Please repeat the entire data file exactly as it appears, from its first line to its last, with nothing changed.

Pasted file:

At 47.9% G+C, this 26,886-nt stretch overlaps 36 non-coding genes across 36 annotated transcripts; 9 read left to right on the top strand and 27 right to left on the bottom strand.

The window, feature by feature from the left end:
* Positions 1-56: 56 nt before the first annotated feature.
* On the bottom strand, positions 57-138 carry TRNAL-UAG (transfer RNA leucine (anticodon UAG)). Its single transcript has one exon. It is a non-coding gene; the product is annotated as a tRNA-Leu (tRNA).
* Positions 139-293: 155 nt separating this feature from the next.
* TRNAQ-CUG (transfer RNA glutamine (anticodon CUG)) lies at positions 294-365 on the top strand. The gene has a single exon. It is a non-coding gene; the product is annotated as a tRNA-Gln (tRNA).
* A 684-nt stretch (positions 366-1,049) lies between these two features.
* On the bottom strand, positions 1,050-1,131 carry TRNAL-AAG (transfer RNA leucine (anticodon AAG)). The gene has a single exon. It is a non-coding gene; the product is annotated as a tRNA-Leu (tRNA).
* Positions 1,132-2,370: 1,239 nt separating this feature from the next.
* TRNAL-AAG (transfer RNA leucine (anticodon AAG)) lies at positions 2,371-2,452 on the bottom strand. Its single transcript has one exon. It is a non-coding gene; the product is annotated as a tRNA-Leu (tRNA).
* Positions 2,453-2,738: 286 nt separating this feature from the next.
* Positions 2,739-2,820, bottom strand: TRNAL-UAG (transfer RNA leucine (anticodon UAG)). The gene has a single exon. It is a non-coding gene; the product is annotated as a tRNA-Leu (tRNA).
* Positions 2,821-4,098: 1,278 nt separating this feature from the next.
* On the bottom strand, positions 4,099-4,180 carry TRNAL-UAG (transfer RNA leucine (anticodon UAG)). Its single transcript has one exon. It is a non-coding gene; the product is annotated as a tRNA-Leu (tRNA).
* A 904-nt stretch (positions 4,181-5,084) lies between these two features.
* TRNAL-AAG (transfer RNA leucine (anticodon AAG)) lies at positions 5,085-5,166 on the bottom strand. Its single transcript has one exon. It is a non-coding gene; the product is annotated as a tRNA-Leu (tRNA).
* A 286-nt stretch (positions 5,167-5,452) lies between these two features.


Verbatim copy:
At 47.9% G+C, this 26,886-nt stretch overlaps 36 non-coding genes across 36 annotated transcripts; 9 read left to right on the top strand and 27 right to left on the bottom strand.

The window, feature by feature from the left end:
* Positions 1-56: 56 nt before the first annotated feature.
* On the bottom strand, positions 57-138 carry TRNAL-UAG (transfer RNA leucine (anticodon UAG)). Its single transcript has one exon. It is a non-coding gene; the product is annotated as a tRNA-Leu (tRNA).
* Positions 139-293: 155 nt separating this feature from the next.
* TRNAQ-CUG (transfer RNA glutamine (anticodon CUG)) lies at positions 294-365 on the top strand. The gene has a single exon. It is a non-coding gene; the product is annotated as a tRNA-Gln (tRNA).
* A 684-nt stretch (positions 366-1,049) lies between these two features.
* On the bottom strand, positions 1,050-1,131 carry TRNAL-AAG (transfer RNA leucine (anticodon AAG)). The gene has a single exon. It is a non-coding gene; the product is annotated as a tRNA-Leu (tRNA).
* Positions 1,132-2,370: 1,239 nt separating this feature from the next.
* TRNAL-AAG (transfer RNA leucine (anticodon AAG)) lies at positions 2,371-2,452 on the bottom strand. Its single transcript has one exon. It is a non-coding gene; the product is annotated as a tRNA-Leu (tRNA).
* Positions 2,453-2,738: 286 nt separating this feature from the next.
* Positions 2,739-2,820, bottom strand: TRNAL-UAG (transfer RNA leucine (anticodon UAG)). The gene has a single exon. It is a non-coding gene; the product is annotated as a tRNA-Leu (tRNA).
* Positions 2,821-4,098: 1,278 nt separating this feature from the next.
* On the bottom strand, positions 4,099-4,180 carry TRNAL-UAG (transfer RNA leucine (anticodon UAG)). Its single transcript has one exon. It is a non-coding gene; the product is annotated as a tRNA-Leu (tRNA).
* A 904-nt stretch (positions 4,181-5,084) lies between these two features.
* TRNAL-AAG (transfer RNA leucine (anticodon AAG)) lies at positions 5,085-5,166 on the bottom strand. Its single transcript has one exon. It is a non-coding gene; the product is annotated as a tRNA-Leu (tRNA).
* A 286-nt stretch (positions 5,167-5,452) lies between these two features.